Russia has reportedly transferred a man they are alleged to have kidnapped in Gyumri to the Russian city of Rostov-on-Don, despite Armenian authorities claiming to have no knowledge of his detention or departure from the country.
On Tuesday, Idite Lesom (‘go through the woods’), a project created to help Russians avoid military service, said that Dmitry Setrakov was being held at the Southern Military District’s Regional Military Police Directorate.
The project added that they were looking for a lawyer to represent Setrakov in Russia.
According to the group, Setrakov was abducted by members of the Russian military police posing as Armenian personnel on 6 or 7 December.
How Setrakov could have been transferred to Russia remains unknown.
On Wednesday, Armenian authorities denied that Setrakov was extradited, with the Prosecutor General’s advisor, Lusine Martirosyan, stating that they had not ‘received, discussed, or approved’ any request to ‘to arrest, detain and hand over Dmitriy Setrakov’ to Russia.
‘The General Prosecutor’s Office of the Republic of Armenia does not have any information regarding the investigation of Dmitriy Setrakov by the competent authorities of the Russian Federation, as well as his discovery in the territory of the Republic of Armenia’, added Martirosyan.
The Armenian National Security Service did not respond to a request for comment on how Setrakov could have crossed the border without their knowledge.
Setrakov reportedly moved to Armenia in late November to avoid fighting in Ukraine. Vot Tak, a Belarusian news outlet, reported that Setrakov could face up to 10 years in prison if found guilty of desertion.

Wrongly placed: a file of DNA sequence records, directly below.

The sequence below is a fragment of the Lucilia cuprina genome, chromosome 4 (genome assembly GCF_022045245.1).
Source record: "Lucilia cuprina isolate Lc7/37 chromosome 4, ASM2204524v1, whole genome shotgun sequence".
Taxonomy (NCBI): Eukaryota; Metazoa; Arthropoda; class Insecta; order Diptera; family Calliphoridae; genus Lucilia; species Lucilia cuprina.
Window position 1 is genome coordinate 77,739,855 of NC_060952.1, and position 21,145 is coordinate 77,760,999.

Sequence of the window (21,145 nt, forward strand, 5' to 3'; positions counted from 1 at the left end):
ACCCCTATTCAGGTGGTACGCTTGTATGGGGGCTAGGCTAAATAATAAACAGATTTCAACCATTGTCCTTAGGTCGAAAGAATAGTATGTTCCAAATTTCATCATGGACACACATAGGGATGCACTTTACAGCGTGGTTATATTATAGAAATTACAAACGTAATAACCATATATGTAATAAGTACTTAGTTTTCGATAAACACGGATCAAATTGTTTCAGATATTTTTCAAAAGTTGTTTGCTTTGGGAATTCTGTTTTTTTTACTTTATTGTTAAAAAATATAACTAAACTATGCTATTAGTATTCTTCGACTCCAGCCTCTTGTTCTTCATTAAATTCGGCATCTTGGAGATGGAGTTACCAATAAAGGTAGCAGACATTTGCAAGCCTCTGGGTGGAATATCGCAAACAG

‘Universal silence’ from Armenian authorities
Setrakov’s alleged abduction and transfer to Russia has raised questions about the authorities’ willingness to confront illegality by Russian troops stationed in the country.
Artur Sakunts, the head of the Helsinki Citizens’ Assembly-Vanadzor, a local rights group, decried the lack of ‘reasonable explanation at any official level’.
‘I am amazed at the universal silence at the political level, at the level of the National Assembly [parliament], law enforcement bodies, that they did not consider it an encroachment on the security of the Republic of Armenia’, Sakunts said in an interview on Tuesday with Levon Barseghyan.
Sakunts added that he had asked the National Security Service about the circumstances in which Setrakov left the country.
‘What documents and justifications were presented? [Setrakov] crossed the border on his own, but was caught on the other side of the border?’
‘Does the National Security Service border guard service exist or not?’, he asked.
A day prior to Setrakov’s reported transfer to Russia, Sakunts had appealed to the authorities to take measures to close ‘all possible channels for the possible illegal transportation of Setrakov’.
Sakunts previously called on the Prosecutor’s Office to press charges against the Russian officers involved in abducting Setrakov.
The prosecutor’s office responded that Setrakov’s case had been handed over to law enforcement agencies to verify the circumstances surrounding his disappearance.
Armenia’s Investigative Committee said they had ‘processed’ Sakunts’ application, but have yet to announce whether they planned to launch an investigation.